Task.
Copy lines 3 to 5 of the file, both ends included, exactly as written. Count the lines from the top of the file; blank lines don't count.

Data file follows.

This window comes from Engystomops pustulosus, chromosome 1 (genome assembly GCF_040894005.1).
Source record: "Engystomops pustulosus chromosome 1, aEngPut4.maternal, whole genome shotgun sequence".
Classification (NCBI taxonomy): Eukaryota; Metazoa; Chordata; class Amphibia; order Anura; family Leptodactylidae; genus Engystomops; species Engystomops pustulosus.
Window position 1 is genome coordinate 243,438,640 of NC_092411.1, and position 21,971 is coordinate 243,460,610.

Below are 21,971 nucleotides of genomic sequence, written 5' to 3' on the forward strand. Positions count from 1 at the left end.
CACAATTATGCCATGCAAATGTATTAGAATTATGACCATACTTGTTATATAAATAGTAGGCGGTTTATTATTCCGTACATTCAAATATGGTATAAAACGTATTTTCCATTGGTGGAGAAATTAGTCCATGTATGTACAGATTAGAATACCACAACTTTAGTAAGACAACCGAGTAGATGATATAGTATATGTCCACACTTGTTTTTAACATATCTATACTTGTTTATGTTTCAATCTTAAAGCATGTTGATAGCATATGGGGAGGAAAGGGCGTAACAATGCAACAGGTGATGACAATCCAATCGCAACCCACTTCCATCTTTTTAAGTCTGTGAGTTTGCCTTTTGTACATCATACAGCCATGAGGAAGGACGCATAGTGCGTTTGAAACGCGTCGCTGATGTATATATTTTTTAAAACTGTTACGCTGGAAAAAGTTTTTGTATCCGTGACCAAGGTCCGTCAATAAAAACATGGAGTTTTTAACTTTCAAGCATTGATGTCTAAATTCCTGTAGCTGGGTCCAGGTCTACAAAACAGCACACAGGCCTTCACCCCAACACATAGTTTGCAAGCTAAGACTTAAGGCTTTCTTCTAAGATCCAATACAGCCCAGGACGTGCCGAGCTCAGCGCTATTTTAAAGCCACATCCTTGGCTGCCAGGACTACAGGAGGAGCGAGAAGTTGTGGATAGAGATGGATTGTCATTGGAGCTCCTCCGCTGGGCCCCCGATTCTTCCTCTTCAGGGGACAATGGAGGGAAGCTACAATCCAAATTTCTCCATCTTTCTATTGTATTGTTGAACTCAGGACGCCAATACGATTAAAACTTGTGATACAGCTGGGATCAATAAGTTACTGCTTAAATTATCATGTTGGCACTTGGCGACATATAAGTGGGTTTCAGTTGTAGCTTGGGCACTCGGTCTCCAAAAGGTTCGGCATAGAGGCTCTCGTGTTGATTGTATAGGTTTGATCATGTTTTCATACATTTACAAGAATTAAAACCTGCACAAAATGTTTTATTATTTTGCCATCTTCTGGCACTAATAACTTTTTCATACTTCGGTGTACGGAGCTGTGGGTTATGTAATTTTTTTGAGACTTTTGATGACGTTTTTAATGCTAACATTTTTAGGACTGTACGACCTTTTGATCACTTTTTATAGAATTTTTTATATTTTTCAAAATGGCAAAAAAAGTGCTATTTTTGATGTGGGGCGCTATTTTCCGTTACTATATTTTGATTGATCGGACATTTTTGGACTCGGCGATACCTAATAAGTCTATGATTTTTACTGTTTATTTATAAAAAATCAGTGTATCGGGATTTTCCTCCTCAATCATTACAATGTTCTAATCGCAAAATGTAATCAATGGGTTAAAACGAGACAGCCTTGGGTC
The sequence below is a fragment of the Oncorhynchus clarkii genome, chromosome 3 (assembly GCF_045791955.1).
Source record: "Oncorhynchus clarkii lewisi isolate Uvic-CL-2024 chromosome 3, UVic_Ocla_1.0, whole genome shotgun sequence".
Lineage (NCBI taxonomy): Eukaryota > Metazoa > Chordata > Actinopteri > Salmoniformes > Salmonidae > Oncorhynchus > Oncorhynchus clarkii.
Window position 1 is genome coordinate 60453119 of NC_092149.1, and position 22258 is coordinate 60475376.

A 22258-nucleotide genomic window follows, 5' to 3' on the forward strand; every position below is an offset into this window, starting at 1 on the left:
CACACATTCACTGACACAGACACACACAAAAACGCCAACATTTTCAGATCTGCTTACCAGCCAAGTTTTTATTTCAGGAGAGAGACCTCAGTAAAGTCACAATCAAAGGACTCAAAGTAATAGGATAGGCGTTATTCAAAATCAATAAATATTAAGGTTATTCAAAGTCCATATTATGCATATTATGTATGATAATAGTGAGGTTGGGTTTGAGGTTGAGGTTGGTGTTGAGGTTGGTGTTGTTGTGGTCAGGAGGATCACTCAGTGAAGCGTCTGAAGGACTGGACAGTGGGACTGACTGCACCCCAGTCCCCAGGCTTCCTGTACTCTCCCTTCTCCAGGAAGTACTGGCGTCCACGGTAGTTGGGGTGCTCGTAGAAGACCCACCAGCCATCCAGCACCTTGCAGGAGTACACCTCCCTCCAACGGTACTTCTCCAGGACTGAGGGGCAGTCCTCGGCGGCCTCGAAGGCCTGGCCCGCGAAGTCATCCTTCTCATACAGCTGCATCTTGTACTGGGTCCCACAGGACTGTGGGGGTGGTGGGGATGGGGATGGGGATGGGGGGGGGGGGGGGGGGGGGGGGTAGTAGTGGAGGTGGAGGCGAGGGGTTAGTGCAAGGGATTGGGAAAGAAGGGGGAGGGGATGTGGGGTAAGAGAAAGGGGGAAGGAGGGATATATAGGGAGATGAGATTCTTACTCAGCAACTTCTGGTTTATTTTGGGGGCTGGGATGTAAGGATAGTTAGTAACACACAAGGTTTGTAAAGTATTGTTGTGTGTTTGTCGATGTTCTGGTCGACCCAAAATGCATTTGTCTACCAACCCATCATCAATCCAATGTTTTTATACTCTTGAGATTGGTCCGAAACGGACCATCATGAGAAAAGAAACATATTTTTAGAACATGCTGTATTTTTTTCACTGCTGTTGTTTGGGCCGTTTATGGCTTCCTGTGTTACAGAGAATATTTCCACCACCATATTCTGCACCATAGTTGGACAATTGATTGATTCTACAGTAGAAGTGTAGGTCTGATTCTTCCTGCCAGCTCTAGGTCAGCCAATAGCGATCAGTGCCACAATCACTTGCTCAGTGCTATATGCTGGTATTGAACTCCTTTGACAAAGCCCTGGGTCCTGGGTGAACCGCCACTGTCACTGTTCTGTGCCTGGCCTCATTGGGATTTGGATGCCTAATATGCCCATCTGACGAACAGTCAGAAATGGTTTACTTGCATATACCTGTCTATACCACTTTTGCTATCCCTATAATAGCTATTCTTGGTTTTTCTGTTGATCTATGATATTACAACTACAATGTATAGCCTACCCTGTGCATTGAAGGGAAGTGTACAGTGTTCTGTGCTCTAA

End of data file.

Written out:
Classification (NCBI taxonomy): Eukaryota; Metazoa; Chordata; class Amphibia; order Anura; family Leptodactylidae; genus Engystomops; species Engystomops pustulosus.
Window position 1 is genome coordinate 243,438,640 of NC_092411.1, and position 21,971 is coordinate 243,460,610.

Below are 21,971 nucleotides of genomic sequence, written 5' to 3' on the forward strand. Positions count from 1 at the left end.